I confess I watch a fair amount of TV, so as soon as I saw the TiVo I lusted after it. At year-end 2005 there was a deal at JC Pennys that if you bought $100 in clothes (some brand name I no longer recall), they would send you a free TiVo. I jumped at it - and I'm still wearing those most of the clothes I bought then too!
The Series 2 unit showed up in Dec and included a month of schedule updates - so the box would know when shows were on the TV. Within a month I quickly decided this was technology we'd really use. The downside of a TiVo was that they wanted you to pay $12 (?) a month for updates to the system and TV schedules. That adds up. At the time they also offered a lifetime subscription of updates for $300 (sorry that is no longer the case). I was told that 'lifetime updates' meant 'as long as the box worked' - meaning if the motherboard failed in two months or 200 months, that's the end of the 'lifetime updates'.
So the decision came down to a bet about how long the hardware would last. The break even point was 25 months, so the daring wildman I was, I took the bet. In 2013 we started the 85th month, so I guess it worked out. :-)
At the time there was quite a bit of activity breaking into the TiVO to add your own software - often with the goal to allow one to copy the recordings elsewhere. I decided against that approach, but did decide to upgrade the drive from 40GB to something larger. I found software and instructions to make the change and since then we've never run out of space, so I'm happy.
A couple of years ago Comcast went digital with our service and I had to come up with a way to make the TiVo 'talk' with the Comcast controller to change channels. The solution was a bit of a hack - requiring taping a bit from the Comcast box to the TiVo remote sensor. It's ugly, but works and the mash of cables is tucked out of my sight. The quality of the TiVo image did not improve, of course, since from Comcast's view, the TiVo is just another analog TV, but who really needs to see John Stewart (or most shows) in 1080p HD?
The only real problem I've ever had came in 2012 when the TiVo screen went blank. I took the box apart, cleaned out years of dust, checked that the drive was still spinning and finally concluded the tuner had probably failed. A Google searched led me to the good folks at Weaknees who had parts and expertise and a reasonable enough price. After the part arrived, the problem persisted and they gave me a refund with no hassle. The real problem was that the controller from Comcast had failed - so now we're back online.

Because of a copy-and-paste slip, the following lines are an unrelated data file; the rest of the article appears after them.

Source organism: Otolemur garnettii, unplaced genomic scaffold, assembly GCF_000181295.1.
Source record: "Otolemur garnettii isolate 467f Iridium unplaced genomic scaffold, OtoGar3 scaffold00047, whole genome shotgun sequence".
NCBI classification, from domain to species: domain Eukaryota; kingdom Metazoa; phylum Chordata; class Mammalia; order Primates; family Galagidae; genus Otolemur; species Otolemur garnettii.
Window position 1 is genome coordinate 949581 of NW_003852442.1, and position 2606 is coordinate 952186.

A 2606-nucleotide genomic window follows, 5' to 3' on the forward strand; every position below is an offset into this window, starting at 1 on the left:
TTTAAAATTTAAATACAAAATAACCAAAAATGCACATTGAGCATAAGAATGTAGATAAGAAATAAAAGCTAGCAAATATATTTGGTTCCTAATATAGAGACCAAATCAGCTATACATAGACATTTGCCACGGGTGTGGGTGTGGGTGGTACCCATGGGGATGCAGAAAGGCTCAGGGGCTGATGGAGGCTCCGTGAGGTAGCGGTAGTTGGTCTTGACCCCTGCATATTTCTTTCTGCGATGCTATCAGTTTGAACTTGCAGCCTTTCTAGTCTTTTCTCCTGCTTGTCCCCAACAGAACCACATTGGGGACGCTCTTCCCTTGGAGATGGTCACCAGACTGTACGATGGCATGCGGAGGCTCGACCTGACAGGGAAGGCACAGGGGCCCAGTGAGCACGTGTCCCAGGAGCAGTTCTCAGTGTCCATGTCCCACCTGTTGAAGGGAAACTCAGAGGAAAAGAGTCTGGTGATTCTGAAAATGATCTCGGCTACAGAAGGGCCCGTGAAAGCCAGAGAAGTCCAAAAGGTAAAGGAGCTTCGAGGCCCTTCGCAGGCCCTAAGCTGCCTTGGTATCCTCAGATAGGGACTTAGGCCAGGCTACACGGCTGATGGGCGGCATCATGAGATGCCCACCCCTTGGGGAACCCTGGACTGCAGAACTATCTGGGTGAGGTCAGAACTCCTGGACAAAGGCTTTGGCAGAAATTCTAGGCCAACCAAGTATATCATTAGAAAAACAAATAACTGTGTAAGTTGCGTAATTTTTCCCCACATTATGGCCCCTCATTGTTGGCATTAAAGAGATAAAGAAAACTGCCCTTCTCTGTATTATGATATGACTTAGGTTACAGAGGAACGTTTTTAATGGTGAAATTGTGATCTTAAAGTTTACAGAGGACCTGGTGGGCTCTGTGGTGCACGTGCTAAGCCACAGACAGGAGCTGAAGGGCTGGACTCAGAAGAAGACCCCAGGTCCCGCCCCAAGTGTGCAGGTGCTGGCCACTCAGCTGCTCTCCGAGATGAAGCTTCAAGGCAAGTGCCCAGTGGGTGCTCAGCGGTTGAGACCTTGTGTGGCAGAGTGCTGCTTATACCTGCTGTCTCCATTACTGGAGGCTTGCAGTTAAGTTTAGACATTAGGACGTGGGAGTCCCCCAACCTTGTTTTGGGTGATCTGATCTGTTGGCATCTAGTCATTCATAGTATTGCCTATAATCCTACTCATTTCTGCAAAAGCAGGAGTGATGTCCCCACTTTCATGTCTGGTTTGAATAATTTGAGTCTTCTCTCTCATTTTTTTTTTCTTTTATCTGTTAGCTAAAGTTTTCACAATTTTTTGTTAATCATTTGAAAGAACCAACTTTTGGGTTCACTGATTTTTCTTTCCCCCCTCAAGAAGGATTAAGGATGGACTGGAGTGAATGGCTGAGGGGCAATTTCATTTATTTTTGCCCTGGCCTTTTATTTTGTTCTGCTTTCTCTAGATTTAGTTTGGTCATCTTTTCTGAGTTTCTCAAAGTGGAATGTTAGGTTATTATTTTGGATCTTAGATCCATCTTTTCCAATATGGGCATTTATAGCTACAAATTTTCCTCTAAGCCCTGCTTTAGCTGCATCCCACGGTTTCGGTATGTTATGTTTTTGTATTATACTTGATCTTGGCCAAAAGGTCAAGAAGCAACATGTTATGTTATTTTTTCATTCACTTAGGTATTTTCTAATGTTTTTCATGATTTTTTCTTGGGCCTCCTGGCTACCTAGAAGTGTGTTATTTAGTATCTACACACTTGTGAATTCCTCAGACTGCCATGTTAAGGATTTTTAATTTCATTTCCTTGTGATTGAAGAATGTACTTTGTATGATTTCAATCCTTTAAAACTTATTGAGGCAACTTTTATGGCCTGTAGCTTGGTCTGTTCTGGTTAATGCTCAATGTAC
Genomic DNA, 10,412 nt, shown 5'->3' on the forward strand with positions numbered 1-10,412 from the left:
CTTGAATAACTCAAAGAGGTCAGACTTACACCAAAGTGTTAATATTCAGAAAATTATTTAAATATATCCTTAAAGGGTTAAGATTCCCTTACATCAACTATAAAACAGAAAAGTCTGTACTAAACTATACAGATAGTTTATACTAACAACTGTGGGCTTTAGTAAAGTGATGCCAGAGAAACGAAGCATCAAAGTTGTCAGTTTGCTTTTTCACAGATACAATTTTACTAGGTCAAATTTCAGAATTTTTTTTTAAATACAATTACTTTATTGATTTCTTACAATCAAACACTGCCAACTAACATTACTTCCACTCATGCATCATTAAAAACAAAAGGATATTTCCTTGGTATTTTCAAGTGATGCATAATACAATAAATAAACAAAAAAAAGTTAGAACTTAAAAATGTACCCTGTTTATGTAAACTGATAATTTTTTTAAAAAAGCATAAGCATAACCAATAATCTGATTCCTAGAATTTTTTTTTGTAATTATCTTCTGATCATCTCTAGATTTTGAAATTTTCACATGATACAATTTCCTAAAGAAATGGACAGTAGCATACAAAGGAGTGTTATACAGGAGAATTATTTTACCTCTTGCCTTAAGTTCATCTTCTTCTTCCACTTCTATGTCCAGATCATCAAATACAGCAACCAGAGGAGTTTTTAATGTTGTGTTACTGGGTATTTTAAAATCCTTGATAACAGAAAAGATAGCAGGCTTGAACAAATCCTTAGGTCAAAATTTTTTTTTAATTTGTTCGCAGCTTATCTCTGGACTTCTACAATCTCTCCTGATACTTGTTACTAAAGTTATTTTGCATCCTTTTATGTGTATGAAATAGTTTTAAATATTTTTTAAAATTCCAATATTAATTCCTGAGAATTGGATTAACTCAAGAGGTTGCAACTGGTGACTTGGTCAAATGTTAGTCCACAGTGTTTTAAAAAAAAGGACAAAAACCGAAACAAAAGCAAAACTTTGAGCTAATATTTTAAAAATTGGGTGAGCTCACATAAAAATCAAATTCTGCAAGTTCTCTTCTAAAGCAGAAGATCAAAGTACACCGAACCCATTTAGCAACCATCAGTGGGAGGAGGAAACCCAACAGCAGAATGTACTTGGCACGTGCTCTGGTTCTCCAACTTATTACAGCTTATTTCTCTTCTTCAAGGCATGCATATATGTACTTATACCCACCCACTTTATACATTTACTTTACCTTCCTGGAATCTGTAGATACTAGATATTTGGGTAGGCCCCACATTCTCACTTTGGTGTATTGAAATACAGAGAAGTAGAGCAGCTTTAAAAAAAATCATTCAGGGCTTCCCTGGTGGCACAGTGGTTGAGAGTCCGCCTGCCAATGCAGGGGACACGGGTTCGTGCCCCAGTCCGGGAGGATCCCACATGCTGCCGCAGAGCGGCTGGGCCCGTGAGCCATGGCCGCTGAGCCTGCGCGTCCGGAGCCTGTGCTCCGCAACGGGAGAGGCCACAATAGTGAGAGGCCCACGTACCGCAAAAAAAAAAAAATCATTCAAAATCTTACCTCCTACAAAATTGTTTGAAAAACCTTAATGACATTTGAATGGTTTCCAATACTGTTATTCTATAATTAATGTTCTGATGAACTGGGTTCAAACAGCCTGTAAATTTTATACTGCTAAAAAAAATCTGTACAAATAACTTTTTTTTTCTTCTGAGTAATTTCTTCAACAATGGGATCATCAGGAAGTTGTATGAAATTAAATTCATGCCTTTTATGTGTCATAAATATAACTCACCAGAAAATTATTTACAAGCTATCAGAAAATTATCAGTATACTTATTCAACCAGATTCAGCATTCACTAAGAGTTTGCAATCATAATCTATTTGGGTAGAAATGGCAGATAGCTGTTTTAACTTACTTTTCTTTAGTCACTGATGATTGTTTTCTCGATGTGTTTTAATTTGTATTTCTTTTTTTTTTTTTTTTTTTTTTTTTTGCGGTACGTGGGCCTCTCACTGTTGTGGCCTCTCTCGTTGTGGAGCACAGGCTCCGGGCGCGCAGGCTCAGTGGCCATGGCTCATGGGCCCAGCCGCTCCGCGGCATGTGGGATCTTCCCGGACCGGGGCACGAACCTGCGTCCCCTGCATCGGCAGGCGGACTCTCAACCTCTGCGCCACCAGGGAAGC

At various times I've wanted to perserve something from the TiVo and was unhappy with the meager software provided by TiVo. Instead I wrote a simple Perl script mytivo.pl which you are free to use.
Failure After 9 Years
We had a power failure in the fall of 2014 - not an extraordinary event, but the real significance was that while our ten year old Tivo would not boot. A little investigation showed that the IDE harddrive had failed. Some years ago I had replaced the tiny drive Tivo had provided with a 'giant' 200GB drive. After the new 200GB replacement drive worked, I pulled it out and backed it up using DD (just a bit-or-bit image of the drive).
This upgraded drive had now failed, so I dug out the replacement and found my last IDE drive for a replacement. It took seemingly forever, but the DD image was copied over. I wasn't very confident, because Tivo updates had been applied many times to the replacement drive and my backup drive was clearly way out of date. I put it all together and it booted! After a few days it was clear there was still something wrong, as the TV listings were not being updated so nothing could be recorded. Investigating with Google suggested the system needed a file system check (fsck). There were two ways to get this to happen, one very complicated forcing the boot into some sort of recovery mode and another one (from a Tivo tech) that suggested if you simple disable the network interface and wait 2-3 days, the software would recover - and this worked. Apparently, part of the Tivo recovery process at boot eventually results in an fsck (what I needed, apparently). I re-enabled the network and a couple of updates later, the Tivo was back up. My list of shows to record were out of date, of course, but they needed cleaning up anyway. I was pretty impressed that the Tivo boot process was so robust. Good job Tivo techs!
10 Year Update
My almost ten year old Tivo has been running for years now, but it is s-l-o-w. The memory chips were soldered in (remember when that was the case?) so the system just paged and paged and paged. Tivo had come up with lots of new hardware, but either the lifetime subscription was either not available, or cost a fortune - so I ignored their offers - until January 2015.
Tivo sent me an Email that offered a lifetime subscription for as low as $100. I had to buy new hardware, but given the original was SO slow and I'm on my last IDE back updrive, the day when it would fail for good must be coming. Turns out I was offered a basic Roamio and life time subscription for $400 or for $500 I could get the Tivo Roamio Plus and the lifetime subscription. We've used the Tivo a great deal all these years, so upgrading seemed a good deal.
I calculate that we saved well over $1200 taking the original deal. It'll take 35 months to break even for this new deal, but I'm pretty sure we'll be happy with it. The previous Tivo deal (see above) break even point was 25 months.